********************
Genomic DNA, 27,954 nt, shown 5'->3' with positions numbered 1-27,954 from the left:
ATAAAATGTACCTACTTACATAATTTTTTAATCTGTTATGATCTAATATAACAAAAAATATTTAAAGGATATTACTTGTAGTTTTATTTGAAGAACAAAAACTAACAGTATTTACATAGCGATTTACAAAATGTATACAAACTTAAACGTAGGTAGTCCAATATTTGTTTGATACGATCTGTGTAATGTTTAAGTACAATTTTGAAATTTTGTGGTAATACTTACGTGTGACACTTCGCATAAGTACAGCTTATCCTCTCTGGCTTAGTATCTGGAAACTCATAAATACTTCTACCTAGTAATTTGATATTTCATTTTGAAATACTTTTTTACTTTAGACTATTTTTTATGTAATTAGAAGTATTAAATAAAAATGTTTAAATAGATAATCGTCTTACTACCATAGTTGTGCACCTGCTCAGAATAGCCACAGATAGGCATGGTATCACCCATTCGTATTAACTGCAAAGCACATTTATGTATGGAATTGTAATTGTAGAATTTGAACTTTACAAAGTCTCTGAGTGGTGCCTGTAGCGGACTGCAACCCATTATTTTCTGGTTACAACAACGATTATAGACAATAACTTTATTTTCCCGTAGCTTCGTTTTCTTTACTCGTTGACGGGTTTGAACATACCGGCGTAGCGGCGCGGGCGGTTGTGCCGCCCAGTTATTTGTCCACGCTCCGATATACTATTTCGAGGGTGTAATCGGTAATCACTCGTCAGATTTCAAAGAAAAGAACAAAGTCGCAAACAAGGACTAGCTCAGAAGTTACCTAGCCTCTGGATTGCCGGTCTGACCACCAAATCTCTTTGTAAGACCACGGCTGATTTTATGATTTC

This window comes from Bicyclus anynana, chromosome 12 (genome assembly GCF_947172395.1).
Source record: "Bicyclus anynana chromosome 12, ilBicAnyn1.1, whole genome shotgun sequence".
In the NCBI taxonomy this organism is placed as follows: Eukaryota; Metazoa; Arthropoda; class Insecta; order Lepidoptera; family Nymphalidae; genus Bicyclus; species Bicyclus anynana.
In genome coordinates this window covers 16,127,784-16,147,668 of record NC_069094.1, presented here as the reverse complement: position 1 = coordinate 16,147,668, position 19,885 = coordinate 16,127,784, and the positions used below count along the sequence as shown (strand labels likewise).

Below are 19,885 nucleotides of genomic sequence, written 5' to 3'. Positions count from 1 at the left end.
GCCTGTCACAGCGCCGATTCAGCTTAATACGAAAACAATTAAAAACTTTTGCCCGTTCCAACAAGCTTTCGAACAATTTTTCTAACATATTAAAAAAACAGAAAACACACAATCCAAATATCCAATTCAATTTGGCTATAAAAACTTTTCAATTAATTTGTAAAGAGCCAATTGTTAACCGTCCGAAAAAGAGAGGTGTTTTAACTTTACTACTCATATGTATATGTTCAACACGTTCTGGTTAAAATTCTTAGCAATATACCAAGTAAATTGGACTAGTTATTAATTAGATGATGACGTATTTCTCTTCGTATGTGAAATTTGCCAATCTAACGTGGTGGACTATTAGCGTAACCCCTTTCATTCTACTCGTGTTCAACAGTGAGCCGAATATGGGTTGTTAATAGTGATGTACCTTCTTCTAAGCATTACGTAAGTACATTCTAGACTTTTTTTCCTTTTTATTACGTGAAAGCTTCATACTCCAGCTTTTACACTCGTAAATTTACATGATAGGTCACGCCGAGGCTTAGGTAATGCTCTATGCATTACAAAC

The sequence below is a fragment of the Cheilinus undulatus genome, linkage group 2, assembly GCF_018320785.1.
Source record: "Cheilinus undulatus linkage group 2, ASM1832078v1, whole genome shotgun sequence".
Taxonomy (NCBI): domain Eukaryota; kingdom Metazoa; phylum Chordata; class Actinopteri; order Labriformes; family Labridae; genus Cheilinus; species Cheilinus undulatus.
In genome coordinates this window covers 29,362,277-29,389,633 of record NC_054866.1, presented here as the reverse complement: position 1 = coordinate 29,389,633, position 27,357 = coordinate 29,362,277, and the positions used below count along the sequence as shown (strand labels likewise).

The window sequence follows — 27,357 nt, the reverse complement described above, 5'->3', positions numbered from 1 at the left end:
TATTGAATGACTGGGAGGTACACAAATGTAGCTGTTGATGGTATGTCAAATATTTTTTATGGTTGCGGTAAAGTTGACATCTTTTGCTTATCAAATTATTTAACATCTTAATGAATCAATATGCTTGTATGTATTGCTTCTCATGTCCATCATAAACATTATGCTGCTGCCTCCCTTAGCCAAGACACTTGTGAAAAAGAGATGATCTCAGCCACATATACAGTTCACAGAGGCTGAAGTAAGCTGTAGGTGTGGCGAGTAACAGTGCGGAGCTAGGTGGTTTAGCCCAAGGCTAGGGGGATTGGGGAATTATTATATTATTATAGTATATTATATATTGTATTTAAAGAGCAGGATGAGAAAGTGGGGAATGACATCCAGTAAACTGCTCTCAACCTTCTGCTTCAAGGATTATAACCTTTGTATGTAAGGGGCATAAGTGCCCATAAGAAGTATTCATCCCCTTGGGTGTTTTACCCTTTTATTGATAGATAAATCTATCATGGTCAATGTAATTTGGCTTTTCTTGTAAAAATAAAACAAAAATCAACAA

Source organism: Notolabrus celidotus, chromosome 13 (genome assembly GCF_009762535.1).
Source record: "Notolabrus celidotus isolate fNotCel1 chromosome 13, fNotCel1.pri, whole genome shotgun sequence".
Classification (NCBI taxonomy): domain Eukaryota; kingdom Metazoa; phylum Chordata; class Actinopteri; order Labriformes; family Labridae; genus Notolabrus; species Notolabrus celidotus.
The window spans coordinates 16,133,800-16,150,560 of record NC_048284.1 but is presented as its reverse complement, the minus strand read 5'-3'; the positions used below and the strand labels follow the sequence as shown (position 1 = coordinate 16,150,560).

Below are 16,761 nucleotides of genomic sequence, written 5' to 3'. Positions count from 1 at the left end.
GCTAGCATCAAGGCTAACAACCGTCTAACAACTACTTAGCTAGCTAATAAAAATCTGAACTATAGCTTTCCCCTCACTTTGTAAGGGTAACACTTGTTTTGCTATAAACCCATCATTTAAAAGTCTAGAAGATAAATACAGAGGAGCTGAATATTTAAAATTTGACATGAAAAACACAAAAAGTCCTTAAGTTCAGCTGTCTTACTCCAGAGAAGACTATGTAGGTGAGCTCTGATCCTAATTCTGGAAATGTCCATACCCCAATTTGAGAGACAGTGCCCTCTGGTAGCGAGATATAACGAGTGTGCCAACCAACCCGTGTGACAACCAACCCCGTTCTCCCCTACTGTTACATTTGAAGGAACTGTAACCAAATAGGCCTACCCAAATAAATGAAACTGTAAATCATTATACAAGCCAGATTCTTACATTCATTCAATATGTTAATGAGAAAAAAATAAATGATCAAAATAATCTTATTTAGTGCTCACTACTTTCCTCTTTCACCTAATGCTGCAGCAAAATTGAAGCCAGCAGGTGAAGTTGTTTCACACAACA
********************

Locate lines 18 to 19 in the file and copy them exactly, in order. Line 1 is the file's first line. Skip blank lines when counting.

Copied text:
The window spans coordinates 16,133,800-16,150,560 of record NC_048284.1 but is presented as its reverse complement, the minus strand read 5'-3'; the positions used below and the strand labels follow the sequence as shown (position 1 = coordinate 16,150,560).

Below are 16,761 nucleotides of genomic sequence, written 5' to 3'. Positions count from 1 at the left end.